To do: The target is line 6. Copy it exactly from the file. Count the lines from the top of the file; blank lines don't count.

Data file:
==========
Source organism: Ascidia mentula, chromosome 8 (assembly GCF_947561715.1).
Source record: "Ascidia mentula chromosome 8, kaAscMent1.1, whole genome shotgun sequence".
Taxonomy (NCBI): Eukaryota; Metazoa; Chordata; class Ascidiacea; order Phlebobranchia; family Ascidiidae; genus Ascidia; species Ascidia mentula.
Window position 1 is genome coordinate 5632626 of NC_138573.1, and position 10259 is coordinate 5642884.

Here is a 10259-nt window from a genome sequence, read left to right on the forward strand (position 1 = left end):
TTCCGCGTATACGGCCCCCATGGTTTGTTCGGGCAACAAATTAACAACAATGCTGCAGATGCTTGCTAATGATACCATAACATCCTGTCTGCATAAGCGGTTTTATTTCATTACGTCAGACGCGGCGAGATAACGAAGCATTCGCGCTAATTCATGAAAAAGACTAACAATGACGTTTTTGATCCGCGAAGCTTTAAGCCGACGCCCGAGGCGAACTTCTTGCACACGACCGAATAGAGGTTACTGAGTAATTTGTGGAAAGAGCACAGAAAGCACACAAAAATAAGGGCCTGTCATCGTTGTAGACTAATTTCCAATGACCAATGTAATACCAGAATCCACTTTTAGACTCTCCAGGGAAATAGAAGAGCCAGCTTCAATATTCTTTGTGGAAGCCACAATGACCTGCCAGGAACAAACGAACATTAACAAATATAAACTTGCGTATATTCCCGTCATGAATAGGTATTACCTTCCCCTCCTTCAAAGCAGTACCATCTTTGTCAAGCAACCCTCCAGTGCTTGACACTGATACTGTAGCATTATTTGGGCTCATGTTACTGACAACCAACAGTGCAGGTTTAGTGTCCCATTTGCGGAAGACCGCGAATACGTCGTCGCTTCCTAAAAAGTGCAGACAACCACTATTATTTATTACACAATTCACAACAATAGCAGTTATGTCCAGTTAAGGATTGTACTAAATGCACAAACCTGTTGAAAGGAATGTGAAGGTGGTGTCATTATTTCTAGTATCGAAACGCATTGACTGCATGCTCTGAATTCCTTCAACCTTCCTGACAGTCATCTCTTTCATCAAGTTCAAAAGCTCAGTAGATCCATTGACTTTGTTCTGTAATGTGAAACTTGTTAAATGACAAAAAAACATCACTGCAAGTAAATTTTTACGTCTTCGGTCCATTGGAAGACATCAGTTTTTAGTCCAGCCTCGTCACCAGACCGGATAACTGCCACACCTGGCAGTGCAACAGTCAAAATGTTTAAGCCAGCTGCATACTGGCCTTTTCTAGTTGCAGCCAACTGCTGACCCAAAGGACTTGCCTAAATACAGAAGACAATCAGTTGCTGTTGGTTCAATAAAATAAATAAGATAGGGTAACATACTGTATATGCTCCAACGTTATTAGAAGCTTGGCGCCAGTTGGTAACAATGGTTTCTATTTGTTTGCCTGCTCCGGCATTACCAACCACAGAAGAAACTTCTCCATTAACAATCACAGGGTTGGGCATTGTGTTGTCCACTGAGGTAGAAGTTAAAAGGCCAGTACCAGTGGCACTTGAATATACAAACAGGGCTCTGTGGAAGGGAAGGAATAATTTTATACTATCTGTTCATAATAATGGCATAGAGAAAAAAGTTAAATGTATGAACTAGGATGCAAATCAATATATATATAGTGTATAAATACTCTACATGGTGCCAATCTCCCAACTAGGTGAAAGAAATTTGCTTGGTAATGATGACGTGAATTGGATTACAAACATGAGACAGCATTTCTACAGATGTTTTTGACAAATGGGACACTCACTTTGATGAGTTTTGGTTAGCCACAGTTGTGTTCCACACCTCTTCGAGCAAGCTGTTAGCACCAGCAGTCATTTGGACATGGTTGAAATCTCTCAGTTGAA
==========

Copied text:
TTCCGCGTATACGGCCCCCATGGTTTGTTCGGGCAACAAATTAACAACAATGCTGCAGATGCTTGCTAATGATACCATAACATCCTGTCTGCATAAGCGGTTTTATTTCATTACGTCAGACGCGGCGAGATAACGAAGCATTCGCGCTAATTCATGAAAAAGACTAACAATGACGTTTTTGATCCGCGAAGCTTTAAGCCGACGCCCGAGGCGAACTTCTTGCACACGACCGAATAGAGGTTACTGAGTAATTTGTGGAAAGAGCACAGAAAGCACACAAAAATAAGGGCCTGTCATCGTTGTAGACTAATTTCCAATGACCAATGTAATACCAGAATCCACTTTTAGACTCTCCAGGGAAATAGAAGAGCCAGCTTCAATATTCTTTGTGGAAGCCACAATGACCTGCCAGGAACAAACGAACATTAACAAATATAAACTTGCGTATATTCCCGTCATGAATAGGTATTACCTTCCCCTCCTTCAAAGCAGTACCATCTTTGTCAAGCAACCCTCCAGTGCTTGACACTGATACTGTAGCATTATTTGGGCTCATGTTACTGACAACCAACAGTGCAGGTTTAGTGTCCCATTTGCGGAAGACCGCGAATACGTCGTCGCTTCCTAAAAAGTGCAGACAACCACTATTATTTATTACACAATTCACAACAATAGCAGTTATGTCCAGTTAAGGATTGTACTAAATGCACAAACCTGTTGAAAGGAATGTGAAGGTGGTGTCATTATTTCTAGTATCGAAACGCATTGACTGCATGCTCTGAATTCCTTCAACCTTCCTGACAGTCATCTCTTTCATCAAGTTCAAAAGCTCAGTAGATCCATTGACTTTGTTCTGTAATGTGAAACTTGTTAAATGACAAAAAAACATCACTGCAAGTAAATTTTTACGTCTTCGGTCCATTGGAAGACATCAGTTTTTAGTCCAGCCTCGTCACCAGACCGGATAACTGCCACACCTGGCAGTGCAACAGTCAAAATGTTTAAGCCAGCTGCATACTGGCCTTTTCTAGTTGCAGCCAACTGCTGACCCAAAGGACTTGCCTAAATACAGAAGACAATCAGTTGCTGTTGGTTCAATAAAATAAATAAGATAGGGTAACATACTGTATATGCTCCAACGTTATTAGAAGCTTGGCGCCAGTTGGTAACAATGGTTTCTATTTGTTTGCCTGCTCCGGCATTACCAACCACAGAAGAAACTTCTCCATTAACAATCACAGGGTTGGGCATTGTGTTGTCCACTGAGGTAGAAGTTAAAAGGCCAGTACCAGTGGCACTTGAATATACAAACAGGGCTCTGTGGAAGGGAAGGAATAATTTTATACTATCTGTTCATAATAATGGCATAGAGAAAAAAGTTAAATGTATGAACTAGGATGCAAATCAATATATATATAGTGTATAAATACTCTACATGGTGCCAATCTCCCAACTAGGTGAAAGAAATTTGCTTGGTAATGATGACGTGAATTGGATTACAAACATGAGACAGCATTTCTACAGATGTTTTTGACAAATGGGACACTCACTTTGATGAGTTTTGGTTAGCCACAGTTGTGTTCCACACCTCTTCGAGCAAGCTGTTAGCACCAGCAGTCATTTGGACATGGTTGAAATCTCTCAGTTGAA